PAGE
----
My Ancestors in the American Revolutionary War

My great-great-great-great grandfather David Grimbs was born probably in Ballymoney, County Antrim, Ireland in about 1731. He arrived in Charleston, South Carolina on 19 December 1772. In January, 1773 he was granted 400 acres of land near a branch of Rocky Creek in Chester County, South Carolina. The land grant gives his name as David Grimbs, See Scotch-Irish Migration to South Carolina, 1772: (Rev. William Martin and His Five Shiploads of Settlers) by Jean Stephenson, page 74. Three of his children, Andrew, Jean and Matthew Grimbs, received 100 acres each.

The family also used the name Graham rather than Grimbs. This has caused controversy among genealogists and historians.


His name was also written as Grimbs and Grimes. Many other variations. Possibly born in Ballymoney, County Antrim, Ireland. Died between 2 April 1795 (date of will) and 18 November 1800 (probate of will).

The IGI has a David Graham who died on 09 JUN 1799 but does not say where he died.

There was a criminal case brought in Belfast Ireland in 1772 against a man named Andrew Graham.

Their landlord, Lord Donegall, was known for drinking and gambling and in 1770 needed ready cash, so he had raised their rents so high that they could not possibly pay it. This led the Rev. Martin to give a sermon in which he proposed that all members of his church accompany him to South Carolina, where they had been promised free land. A total of 1200 persons decided to join him. It took five ships to carry them all to South Carolina.

David Graham and his wife and children were among five shiploads of settlers led by the Rev. William Martin from Ulster to South Carolina. They were on the ship Pennsylvania Farmer leaving Belfast on 16 October 1772 and arriving Charleston 19 December 1772.

Each household was promised 100 acres of land plus 50 additional acres for a wife and each child. This explains why David Graham brought along his wife and then seven children. This gave him the right to a total of 500 acres of land. This land was only available on the recommendation of a minister of a church. This explains why it was necessary for the Rev. William Martin to accompany the group, so that they could get their land. The first ship arrived two months before the ship bringing Rev. Martin, so the passengers on that ship had to wait two months for him to come. Those passengers stayed on the ship, which was anchored next to an island off of South Carolina. They were allowed to get off the ship and go onto the island. This was also because there had been smallpox on the ship and five children had died.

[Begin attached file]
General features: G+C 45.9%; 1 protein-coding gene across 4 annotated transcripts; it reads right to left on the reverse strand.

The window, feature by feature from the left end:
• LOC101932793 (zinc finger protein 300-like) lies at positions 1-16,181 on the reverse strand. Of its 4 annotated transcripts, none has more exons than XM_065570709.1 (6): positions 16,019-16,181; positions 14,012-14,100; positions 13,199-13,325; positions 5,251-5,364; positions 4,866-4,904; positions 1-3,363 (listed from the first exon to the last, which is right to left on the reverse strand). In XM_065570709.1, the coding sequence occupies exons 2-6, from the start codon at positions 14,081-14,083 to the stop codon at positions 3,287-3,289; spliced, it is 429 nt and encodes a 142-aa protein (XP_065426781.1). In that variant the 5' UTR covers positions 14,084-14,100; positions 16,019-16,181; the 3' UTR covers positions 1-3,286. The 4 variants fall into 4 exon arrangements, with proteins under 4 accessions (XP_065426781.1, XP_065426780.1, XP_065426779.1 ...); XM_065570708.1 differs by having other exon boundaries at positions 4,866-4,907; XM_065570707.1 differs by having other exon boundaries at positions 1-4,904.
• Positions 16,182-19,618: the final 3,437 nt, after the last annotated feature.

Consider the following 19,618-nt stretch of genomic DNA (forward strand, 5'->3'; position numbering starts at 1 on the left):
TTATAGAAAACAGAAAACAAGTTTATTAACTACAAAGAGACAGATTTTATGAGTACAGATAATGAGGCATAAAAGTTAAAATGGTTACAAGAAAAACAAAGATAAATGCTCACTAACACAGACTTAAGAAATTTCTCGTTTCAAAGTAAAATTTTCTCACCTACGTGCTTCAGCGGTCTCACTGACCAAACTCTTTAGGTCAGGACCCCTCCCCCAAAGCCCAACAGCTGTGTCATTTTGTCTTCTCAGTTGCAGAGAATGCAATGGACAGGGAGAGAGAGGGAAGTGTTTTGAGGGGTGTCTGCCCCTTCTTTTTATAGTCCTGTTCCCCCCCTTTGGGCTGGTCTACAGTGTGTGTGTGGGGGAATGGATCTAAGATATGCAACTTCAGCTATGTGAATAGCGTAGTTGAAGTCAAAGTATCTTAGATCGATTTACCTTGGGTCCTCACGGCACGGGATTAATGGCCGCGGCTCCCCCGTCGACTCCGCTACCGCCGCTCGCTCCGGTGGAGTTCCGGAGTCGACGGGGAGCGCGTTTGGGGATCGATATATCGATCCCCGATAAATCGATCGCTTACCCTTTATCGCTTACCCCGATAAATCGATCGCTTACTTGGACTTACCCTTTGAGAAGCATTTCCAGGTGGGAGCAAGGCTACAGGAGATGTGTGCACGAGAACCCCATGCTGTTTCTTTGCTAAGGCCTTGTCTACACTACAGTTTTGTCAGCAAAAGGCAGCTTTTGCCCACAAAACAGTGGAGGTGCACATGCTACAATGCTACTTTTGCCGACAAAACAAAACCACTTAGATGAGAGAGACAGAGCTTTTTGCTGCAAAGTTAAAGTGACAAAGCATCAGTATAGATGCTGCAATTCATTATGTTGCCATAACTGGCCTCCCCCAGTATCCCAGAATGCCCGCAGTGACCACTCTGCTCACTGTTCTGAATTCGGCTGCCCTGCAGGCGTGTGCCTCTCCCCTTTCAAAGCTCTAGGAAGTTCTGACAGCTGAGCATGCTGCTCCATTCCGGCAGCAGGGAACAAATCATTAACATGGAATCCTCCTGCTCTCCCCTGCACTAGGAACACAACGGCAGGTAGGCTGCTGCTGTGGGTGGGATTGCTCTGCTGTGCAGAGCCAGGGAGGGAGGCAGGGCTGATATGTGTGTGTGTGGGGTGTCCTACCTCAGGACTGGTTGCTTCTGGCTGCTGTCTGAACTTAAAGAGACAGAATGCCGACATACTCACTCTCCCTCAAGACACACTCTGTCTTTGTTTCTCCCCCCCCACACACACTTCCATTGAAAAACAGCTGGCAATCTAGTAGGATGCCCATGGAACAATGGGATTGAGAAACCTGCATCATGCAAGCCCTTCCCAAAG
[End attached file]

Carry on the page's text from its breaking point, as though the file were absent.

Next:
The reason the other four ships came two months late was that their farmers had waited to bring in their crops in Ireland before leaving. Because of this, they had more than enough food with them on the ship, plus they had money to pay for their journey.

Some family members remained behind, planning to come later. However, the American Revolutionary War broke out right after this and that stopped all immigration from Ireland to America. The families became separated and never re-united.

There is a book about this at

As the beginning, South Carolina stayed out of the American Revolutionary War. However, in 1780 British Troops invaded South Carolina. This led Rev. William Martin to give a sermon. He said that they had been driven from Scotland to Ireland by the British and then they had been driven from Ireland to America by the British. Now the British are trying to drive them from here. There are times to pray and times to fight, and now is the time to fight.

This led David Graham and two of his sons, Andrew and James, to join into the American Revolutionary War. Andrew was captured and taken prisoner. A son named Matthew died during the war, but it is not known how he died or if he died in the war. The youngest son, James, was most actively involved in the fighting.

The Rev. Martin was captured by the British and taken before Cornwallis. However, a Col. Phillips who knew the Rev . Martin from Scotland happened to be present and prevailed upon Cornwallis to free him. Rev. Martin fled to Charlotte, North Carolina and sat out the rest of the war. When the war was over, he returned but found that his house had been burned by the British. Rev. Martin spent the rest of his life traveling around preaching, where he was in great demand.

Sam Sloan

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